Fiber-optic two-photon fluorescence correlation spectroscopy for cell flow measurements

Research output: Contribution to journalArticle

Abstract

Quantification of sampled blood volume is important in rare circulating cell detection. A sensitive double-clad fiber probe is utilized for in situ blood flow velocity measurements and cell size analysis by means of two-photon excited fluorescence correlation spectroscopy (FCS). The ability to measure flow velocities of fluorescently labeled cells in whole blood has been demonstrated. By simultaneously monitoring the distinct fluorescence signals from the labeled cells and fluorescent microspheres with known size, the flow velocity can be calibrated in real time and the average cell size can be calculated. The measured flow velocities agree with the theoretical estimation. However, the measured cell size is larger than the typical size, which is due to the comparable size between the cell and the probe area. Translational FCS measurements on particles of different sizes are conducted to confirm the particle size effect on the measured transit times.

Original languageEnglish
Article number6205329
Pages (from-to)2750-2755
Number of pages6
JournalIEEE Sensors Journal
Volume12
Issue number9
DOIs
Publication statusPublished - 2012 Aug 9

Fingerprint

flow measurement
Flow measurement
Flow velocity
Fiber optics
fiber optics
Photons
Fluorescence
Spectroscopy
fluorescence
Blood
photons
cells
spectroscopy
flow velocity
Microspheres
Velocity measurement
Particle size
blood volume
Fibers
Monitoring

All Science Journal Classification (ASJC) codes

  • Electrical and Electronic Engineering
  • Instrumentation

Cite this

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abstract = "Quantification of sampled blood volume is important in rare circulating cell detection. A sensitive double-clad fiber probe is utilized for in situ blood flow velocity measurements and cell size analysis by means of two-photon excited fluorescence correlation spectroscopy (FCS). The ability to measure flow velocities of fluorescently labeled cells in whole blood has been demonstrated. By simultaneously monitoring the distinct fluorescence signals from the labeled cells and fluorescent microspheres with known size, the flow velocity can be calibrated in real time and the average cell size can be calculated. The measured flow velocities agree with the theoretical estimation. However, the measured cell size is larger than the typical size, which is due to the comparable size between the cell and the probe area. Translational FCS measurements on particles of different sizes are conducted to confirm the particle size effect on the measured transit times.",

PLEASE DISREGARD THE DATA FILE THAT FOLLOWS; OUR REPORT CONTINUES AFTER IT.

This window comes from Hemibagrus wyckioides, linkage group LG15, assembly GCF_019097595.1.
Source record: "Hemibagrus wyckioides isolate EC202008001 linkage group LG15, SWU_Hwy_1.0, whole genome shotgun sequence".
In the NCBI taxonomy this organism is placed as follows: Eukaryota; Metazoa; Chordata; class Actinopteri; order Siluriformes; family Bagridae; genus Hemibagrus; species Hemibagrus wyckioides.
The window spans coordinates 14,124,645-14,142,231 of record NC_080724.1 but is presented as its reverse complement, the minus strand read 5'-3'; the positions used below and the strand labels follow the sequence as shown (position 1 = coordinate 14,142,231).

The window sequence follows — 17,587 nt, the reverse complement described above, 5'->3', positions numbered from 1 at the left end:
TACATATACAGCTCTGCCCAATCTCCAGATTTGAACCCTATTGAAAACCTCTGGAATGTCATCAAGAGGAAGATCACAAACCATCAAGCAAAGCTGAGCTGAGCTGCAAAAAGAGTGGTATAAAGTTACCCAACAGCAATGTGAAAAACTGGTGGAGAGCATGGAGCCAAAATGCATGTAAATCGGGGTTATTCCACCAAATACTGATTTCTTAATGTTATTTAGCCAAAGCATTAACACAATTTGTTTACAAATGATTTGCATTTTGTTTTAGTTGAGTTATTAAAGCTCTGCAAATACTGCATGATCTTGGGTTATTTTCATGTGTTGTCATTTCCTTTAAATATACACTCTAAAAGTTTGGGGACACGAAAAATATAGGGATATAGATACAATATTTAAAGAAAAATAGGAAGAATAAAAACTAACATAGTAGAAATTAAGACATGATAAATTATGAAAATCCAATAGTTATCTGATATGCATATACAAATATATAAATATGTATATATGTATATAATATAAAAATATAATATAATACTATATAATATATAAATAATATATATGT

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Fiber-optic two-photon fluorescence correlation spectroscopy for cell flow measurements. / Chang, Yu-Chung.

In: IEEE Sensors Journal, Vol. 12, No. 9, 6205329, 09.08.2012, p. 2750-2755.

Research output: Contribution to journalArticle

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